Randy Hogan has served The Daily World for 16 years, offering his insight on many subjects that transpire in the Phillips County area.

If you follow Memphis news on a regular basis on TV, you are probably familiar with the exploits of a certain city council member named Fullilouv, or Full-of-something. Whatever. The name isn’t the important issue here but the story in general.
You see, this particular Memphis city official has a rather lengthy rap sheet when it comes to moving violations in a vehicle, including driving under the influence. Enough citations have been issued that the court revoked her driver’s license.
Recently, Channel 5 cameras caught the council member getting into her vehicle and driving away from a public event, a clear violation of a court order. Reportedly, this was not the first time the council member had driven on a revoked or suspended license.
The incident was reported but this particularly law agency claimed they did not handle investigations but the information would be tuned over to the proper authorities. The spokesman added that it was doubtful that anything could be done, since the evidence was on videotape and not witnessed by an officer.
Since when did a violation of the law have to be witnessed by a law enforcement officer? Since when did videotape not be considered credible evidence? Why is the official getting apparent preferential treatment? Joe or Jane Ordinary would have been hauled off to jail at the drop of a hat with that evidence.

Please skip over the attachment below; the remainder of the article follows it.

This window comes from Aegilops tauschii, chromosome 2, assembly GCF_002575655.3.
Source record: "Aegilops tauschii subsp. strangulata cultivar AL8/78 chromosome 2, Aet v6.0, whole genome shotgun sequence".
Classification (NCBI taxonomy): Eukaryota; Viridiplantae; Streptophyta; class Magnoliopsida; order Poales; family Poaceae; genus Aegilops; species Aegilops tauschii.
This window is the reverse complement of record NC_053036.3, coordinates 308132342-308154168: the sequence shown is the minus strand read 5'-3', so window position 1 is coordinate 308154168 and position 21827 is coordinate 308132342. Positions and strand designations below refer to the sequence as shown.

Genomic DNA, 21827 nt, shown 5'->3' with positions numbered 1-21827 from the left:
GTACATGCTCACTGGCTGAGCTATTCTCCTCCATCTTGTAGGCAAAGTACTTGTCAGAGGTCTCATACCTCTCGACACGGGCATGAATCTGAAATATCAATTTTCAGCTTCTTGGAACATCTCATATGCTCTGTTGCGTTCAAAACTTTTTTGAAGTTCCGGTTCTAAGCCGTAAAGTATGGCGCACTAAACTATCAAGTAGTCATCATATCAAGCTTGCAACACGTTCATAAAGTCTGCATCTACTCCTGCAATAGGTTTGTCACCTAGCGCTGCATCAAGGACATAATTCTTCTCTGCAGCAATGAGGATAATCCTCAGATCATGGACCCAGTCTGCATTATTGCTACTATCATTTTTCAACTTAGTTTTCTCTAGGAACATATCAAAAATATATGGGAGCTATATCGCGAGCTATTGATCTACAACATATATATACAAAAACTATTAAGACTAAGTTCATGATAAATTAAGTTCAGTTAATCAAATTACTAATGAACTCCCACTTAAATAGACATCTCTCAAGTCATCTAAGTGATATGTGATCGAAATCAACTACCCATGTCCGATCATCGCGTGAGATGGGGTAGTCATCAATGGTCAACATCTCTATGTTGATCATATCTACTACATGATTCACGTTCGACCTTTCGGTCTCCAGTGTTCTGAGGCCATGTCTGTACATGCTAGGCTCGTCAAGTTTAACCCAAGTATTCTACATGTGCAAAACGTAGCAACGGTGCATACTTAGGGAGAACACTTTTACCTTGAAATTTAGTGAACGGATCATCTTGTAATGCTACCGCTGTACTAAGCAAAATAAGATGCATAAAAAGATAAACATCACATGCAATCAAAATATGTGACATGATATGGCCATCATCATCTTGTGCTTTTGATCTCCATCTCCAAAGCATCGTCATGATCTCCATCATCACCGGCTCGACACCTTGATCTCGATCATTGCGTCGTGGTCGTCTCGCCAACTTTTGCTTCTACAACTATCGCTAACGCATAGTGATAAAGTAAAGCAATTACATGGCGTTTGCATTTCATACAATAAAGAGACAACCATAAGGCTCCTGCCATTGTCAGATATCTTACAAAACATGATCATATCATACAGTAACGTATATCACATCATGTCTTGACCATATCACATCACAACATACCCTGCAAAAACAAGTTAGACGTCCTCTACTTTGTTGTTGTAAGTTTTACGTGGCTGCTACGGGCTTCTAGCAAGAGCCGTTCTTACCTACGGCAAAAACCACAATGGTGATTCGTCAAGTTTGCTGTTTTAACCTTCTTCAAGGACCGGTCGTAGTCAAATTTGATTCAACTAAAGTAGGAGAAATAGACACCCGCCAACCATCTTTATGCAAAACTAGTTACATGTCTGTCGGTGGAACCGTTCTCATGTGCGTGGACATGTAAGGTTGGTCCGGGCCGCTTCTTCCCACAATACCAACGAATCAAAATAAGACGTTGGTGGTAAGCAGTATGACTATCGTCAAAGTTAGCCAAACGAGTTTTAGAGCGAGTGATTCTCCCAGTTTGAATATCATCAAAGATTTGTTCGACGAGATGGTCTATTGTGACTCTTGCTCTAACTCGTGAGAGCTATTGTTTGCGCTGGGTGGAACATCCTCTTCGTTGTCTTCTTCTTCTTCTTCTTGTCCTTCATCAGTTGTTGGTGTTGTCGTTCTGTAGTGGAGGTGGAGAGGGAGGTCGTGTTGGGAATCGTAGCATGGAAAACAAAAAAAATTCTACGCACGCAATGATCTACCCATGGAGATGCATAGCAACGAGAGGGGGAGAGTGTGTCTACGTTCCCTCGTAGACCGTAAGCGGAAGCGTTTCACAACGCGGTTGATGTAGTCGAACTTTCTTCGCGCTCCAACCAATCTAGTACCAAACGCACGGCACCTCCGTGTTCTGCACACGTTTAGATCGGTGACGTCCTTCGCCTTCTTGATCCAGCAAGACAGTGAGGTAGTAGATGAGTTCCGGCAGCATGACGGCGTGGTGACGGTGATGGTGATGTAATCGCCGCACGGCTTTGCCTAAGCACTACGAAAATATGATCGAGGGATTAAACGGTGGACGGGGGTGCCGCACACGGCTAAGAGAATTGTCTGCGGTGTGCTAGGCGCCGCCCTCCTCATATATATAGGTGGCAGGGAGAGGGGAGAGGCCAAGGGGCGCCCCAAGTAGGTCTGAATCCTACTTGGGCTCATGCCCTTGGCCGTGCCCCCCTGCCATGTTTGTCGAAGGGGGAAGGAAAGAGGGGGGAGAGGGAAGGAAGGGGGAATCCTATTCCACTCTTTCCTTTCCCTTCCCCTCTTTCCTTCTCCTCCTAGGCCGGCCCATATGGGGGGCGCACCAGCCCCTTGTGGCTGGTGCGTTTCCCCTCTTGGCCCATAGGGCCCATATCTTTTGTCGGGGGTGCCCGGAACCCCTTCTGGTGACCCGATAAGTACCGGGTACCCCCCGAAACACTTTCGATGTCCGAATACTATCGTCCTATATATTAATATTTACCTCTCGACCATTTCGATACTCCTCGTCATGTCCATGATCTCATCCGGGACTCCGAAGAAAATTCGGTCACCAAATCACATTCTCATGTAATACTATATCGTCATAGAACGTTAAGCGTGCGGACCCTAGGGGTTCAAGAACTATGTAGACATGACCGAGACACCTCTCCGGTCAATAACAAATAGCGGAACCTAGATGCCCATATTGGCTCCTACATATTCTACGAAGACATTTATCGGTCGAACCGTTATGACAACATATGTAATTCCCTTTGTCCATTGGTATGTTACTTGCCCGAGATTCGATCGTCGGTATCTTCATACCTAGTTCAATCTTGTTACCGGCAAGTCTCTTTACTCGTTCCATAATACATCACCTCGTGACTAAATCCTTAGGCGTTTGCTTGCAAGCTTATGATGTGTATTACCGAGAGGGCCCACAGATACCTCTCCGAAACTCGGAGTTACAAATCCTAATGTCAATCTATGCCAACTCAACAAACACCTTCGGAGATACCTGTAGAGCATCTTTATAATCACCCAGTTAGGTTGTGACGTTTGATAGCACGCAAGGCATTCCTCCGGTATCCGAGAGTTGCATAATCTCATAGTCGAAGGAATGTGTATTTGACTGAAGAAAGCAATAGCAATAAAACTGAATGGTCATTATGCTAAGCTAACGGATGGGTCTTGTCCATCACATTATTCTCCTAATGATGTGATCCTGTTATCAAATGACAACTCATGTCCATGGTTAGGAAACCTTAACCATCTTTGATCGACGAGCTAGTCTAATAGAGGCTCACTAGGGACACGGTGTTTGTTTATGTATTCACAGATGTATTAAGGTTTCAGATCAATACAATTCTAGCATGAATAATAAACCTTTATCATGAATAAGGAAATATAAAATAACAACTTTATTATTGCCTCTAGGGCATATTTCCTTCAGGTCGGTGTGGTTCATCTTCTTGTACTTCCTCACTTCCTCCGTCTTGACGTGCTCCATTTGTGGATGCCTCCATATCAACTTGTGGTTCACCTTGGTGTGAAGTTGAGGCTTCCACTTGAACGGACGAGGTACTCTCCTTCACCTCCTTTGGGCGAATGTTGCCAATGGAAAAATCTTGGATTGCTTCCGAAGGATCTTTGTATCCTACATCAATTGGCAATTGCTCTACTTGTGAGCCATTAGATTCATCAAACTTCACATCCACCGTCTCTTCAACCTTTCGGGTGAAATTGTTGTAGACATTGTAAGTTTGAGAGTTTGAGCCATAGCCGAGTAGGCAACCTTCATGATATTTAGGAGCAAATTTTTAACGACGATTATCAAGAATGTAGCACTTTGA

Public officials are not the only ones who seem to fall into a special category when it comes to the law. The special laws apply to the rich and famous, particularly athletes and celebrities.  There is a law for the haves and the have nots.
The statue of “Lady Justice” wearing a blindfold is symbolic of the ideal the U.S. judicial system represents. They say justice is blind. In other words, the idea that our forefathers put into the Constitution is that everyone stands equal before the bar of justice.
Do they really?
I know of at least two NFL players facing weapons charges but as to date no official charges have been filed and they will probably wind up in their respective teams’ camp come early summer. An NBA star faced rape charges but his name was quickly and quietly dropped from the headlines. Another NFL player was spotted by a police officer cutting cocaine with a credit card and he received probation.
Of course the biggest joke in the history of U.S. crime was the O.J. Simpson trial. We won’t even go there in this sitting. The list goes on.
I am not unsympathetic to the plight of the court system. There is no question that it is terribly overburdened. Justice even seems frivolous to those convicted of serious crimes. They are often slapped on the wrist, told not to do it again and turned loose right back into society. There’s nothing like a recycled criminal.
There’s no doubt that what we are seeing in today’s society is the result of a judicial system that is way too soft on criminals. I really don’t want us to return to the days of vigilante justice or Hanging Judge Isaac Parker’s courtroom days. However, I want the hardened criminals behind bars and off the streets. I want the same justice for all men and women.
Our pledge of allegiance ends with the phrase, “With liberty and justice for all,” and not “With liberty and justice for some.”